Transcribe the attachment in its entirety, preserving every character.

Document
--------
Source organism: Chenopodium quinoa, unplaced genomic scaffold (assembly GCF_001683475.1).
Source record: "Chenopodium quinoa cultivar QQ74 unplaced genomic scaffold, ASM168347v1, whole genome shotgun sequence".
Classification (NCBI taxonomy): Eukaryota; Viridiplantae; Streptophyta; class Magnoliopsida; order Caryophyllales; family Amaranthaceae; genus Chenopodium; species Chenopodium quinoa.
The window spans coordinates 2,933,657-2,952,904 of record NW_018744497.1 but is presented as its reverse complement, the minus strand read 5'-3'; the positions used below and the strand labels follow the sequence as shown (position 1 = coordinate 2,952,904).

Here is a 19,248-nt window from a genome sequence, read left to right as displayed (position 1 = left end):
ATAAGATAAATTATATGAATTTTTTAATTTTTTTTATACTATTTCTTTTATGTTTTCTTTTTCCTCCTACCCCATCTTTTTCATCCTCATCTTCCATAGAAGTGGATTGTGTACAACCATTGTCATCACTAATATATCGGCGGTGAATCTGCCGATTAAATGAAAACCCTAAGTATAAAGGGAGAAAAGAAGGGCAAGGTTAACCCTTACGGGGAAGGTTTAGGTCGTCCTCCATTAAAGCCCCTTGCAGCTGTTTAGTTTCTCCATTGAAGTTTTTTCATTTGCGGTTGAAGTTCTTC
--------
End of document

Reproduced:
Source organism: Chenopodium quinoa, unplaced genomic scaffold (assembly GCF_001683475.1).
Source record: "Chenopodium quinoa cultivar QQ74 unplaced genomic scaffold, ASM168347v1, whole genome shotgun sequence".
Classification (NCBI taxonomy): Eukaryota; Viridiplantae; Streptophyta; class Magnoliopsida; order Caryophyllales; family Amaranthaceae; genus Chenopodium; species Chenopodium quinoa.
The window spans coordinates 2,933,657-2,952,904 of record NW_018744497.1 but is presented as its reverse complement, the minus strand read 5'-3'; the positions used below and the strand labels follow the sequence as shown (position 1 = coordinate 2,952,904).

Here is a 19,248-nt window from a genome sequence, read left to right as displayed (position 1 = left end):
ATAAGATAAATTATATGAATTTTTTAATTTTTTTTATACTATTTCTTTTATGTTTTCTTTTTCCTCCTACCCCATCTTTTTCATCCTCATCTTCCATAGAAGTGGATTGTGTACAACCATTGTCATCACTAATATATCGGCGGTGAATCTGCCGATTAAATGAAAACCCTAAGTATAAAGGGAGAAAAGAAGGGCAAGGTTAACCCTTACGGGGAAGGTTTAGGTCGTCCTCCATTAAAGCCCCTTGCAGCTGTTTAGTTTCTCCATTGAAGTTTTTTCATTTGCGGTTGAAGTTCTTC